Breast Cancer Survivors: Physical Activity, Inflammation, Fatigue, and Distress
- To determine if the yoga intervention will decrease inflammation, fatigue, and
depressive symptoms relative to the waiting-list controls in women who are stage I-IIIa
breast cancer survivors.
- To determine the extent to which the yoga intervention modulates psychological,
behavioral, and physical functioning in these patients.
- To evaluate the relationship between depressive symptoms and the magnitude of the
physiological responses elicited by a laboratory stressor, as well as the relationship
of both to fatigue in these patients.
- To assess the extent to which the yoga intervention will decrease physiological stress
responses in these patients.
OUTLINE: This is a multicenter study. Patients are stratified according to stage of cancer
(stage I vs stage II and stage IIIA) and prior radiation therapy (yes vs no). Patients are
randomized to 1 of 2 intervention arms.
- Arm I (waiting-list control): Patients are encouraged to perform usual activities, but
asked to refrain from any yoga practice or other related activities. After a six-month
observation period, patients undergo yoga intervention as described in arm II .
- Arm II (yoga intervention): Patients participate in a Hatha yoga intervention session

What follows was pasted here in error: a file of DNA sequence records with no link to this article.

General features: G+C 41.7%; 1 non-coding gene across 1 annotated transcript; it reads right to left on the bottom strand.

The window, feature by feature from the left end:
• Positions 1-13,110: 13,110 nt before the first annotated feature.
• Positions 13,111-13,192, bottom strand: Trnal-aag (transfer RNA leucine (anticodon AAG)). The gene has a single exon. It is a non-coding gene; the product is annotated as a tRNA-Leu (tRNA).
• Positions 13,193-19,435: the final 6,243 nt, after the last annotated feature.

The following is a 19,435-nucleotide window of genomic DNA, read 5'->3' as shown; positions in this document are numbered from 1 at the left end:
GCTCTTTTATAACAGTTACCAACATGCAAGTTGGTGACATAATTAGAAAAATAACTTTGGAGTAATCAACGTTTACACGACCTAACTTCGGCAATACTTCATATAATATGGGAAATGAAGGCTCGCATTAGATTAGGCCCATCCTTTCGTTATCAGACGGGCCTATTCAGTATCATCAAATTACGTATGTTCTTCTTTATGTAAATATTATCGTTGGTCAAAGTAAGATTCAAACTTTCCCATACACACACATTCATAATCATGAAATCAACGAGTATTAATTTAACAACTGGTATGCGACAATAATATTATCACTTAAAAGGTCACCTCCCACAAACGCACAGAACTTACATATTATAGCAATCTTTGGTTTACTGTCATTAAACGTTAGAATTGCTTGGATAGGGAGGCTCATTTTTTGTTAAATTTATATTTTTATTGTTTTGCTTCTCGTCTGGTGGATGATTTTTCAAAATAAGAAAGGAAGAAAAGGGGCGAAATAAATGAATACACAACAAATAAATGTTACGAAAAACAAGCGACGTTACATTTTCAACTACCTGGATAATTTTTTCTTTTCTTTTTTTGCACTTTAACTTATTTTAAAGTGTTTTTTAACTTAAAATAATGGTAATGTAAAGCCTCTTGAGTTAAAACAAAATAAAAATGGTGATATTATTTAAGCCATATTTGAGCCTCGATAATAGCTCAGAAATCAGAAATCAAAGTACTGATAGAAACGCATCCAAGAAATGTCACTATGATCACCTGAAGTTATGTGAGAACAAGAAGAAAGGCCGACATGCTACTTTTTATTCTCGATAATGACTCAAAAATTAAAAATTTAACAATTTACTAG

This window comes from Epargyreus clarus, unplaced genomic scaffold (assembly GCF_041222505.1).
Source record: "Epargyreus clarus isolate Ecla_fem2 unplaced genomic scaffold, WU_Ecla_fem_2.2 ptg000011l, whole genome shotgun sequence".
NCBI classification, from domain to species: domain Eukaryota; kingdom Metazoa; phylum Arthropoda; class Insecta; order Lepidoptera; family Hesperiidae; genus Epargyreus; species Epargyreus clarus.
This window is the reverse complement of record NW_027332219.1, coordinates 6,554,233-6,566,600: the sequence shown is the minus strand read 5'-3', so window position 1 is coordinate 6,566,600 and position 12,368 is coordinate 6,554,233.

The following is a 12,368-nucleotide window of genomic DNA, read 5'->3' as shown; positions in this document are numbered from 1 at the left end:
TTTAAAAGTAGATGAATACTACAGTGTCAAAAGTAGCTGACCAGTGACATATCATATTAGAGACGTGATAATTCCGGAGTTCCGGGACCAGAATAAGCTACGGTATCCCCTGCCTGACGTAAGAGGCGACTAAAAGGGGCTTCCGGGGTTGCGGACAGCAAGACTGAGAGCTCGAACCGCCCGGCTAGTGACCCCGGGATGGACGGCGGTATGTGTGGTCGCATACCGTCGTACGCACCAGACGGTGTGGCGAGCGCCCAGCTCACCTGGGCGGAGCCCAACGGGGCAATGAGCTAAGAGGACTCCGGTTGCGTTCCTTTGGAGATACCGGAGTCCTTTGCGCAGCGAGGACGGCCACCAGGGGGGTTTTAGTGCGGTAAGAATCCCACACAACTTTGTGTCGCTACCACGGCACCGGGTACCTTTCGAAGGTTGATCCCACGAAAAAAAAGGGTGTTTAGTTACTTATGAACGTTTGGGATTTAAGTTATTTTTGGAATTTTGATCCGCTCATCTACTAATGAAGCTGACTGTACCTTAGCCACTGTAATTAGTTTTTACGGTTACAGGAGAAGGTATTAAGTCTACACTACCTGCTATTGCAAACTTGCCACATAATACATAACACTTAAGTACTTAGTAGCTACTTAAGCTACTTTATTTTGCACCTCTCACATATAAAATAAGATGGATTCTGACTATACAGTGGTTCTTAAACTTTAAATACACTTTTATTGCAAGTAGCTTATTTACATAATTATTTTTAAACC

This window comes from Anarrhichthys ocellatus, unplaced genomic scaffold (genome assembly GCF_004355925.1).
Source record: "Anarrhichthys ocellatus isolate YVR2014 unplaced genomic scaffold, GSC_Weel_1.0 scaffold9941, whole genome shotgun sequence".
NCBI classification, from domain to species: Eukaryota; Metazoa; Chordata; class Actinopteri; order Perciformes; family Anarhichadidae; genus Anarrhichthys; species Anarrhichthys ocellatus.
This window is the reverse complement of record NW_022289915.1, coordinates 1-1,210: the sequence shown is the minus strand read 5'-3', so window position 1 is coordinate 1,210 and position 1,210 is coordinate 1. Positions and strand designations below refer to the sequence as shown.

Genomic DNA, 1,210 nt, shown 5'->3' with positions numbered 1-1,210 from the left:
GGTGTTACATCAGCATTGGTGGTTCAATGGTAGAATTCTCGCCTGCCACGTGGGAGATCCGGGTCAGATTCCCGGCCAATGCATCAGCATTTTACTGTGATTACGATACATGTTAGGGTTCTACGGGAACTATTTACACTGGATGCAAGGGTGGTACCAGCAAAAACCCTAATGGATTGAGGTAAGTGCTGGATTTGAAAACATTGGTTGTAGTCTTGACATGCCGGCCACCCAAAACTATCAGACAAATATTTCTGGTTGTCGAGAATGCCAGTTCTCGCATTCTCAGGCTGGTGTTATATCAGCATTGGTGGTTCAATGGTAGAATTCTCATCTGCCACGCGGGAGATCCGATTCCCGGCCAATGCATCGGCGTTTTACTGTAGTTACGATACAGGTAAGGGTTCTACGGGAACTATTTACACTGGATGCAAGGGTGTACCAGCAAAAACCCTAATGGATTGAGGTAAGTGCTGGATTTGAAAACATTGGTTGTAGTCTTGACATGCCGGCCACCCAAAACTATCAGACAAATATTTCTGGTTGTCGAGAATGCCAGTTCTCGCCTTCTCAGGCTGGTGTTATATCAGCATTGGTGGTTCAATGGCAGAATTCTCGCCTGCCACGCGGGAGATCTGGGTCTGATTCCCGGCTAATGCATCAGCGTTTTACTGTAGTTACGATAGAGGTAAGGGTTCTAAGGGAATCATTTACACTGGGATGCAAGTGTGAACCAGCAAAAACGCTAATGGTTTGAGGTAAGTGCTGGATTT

comprising body postures and breath control techniques for 1.5 hours twice a week for
12 weeks. Patients are encouraged to practice Hatha yoga at home with the support of
appropriate monthly DVD/video segments. Patients complete daily diaries on home Hatha
yoga practices and submit them at each session.
In both arms, patients are physically assessed, interviewed, and then complete heath and
health-related behavior questionnaires regarding psychological (quality of life, perceived
stress, and stress responsiveness), behavioral (health behaviors), physical functioning
(physical symptoms, pain, flexibility, and functional status), and physiological stress
responses (NF-κB and proinflammatory cytokine responses to a laboratory stressor) at
baseline, 3 months, and 6 months.
Patients undergo fasting blood sample collection at baseline, 3 months, and 6 months to
analyze fatty acid composition of plasma by gas chromatography, changes in immune function,
proinflammatory cytokine, and key inflammation markers of fatigue and stress by ELISA, flow
cytometry, and indirect immunofluorescence (IF) test. Additionally, patient response to
laboratory stressors are assessed at baseline using the Trier Social Stress Test (TSST).
Saliva samples are collected periodically and before and after the TSST for cortisol level
Allocation: Randomized, Masking: Double-Blind, Primary Purpose: Supportive Care
Janice Kiecolt-Glaser, PhD
Ohio State University Comprehensive Cancer Center
United States: Federal Government
|Arthur G. James Cancer Hospital and Richard J. Solove Research Institute at Ohio State University Comprehensive Cancer Center||Columbus, Ohio 43210-1240|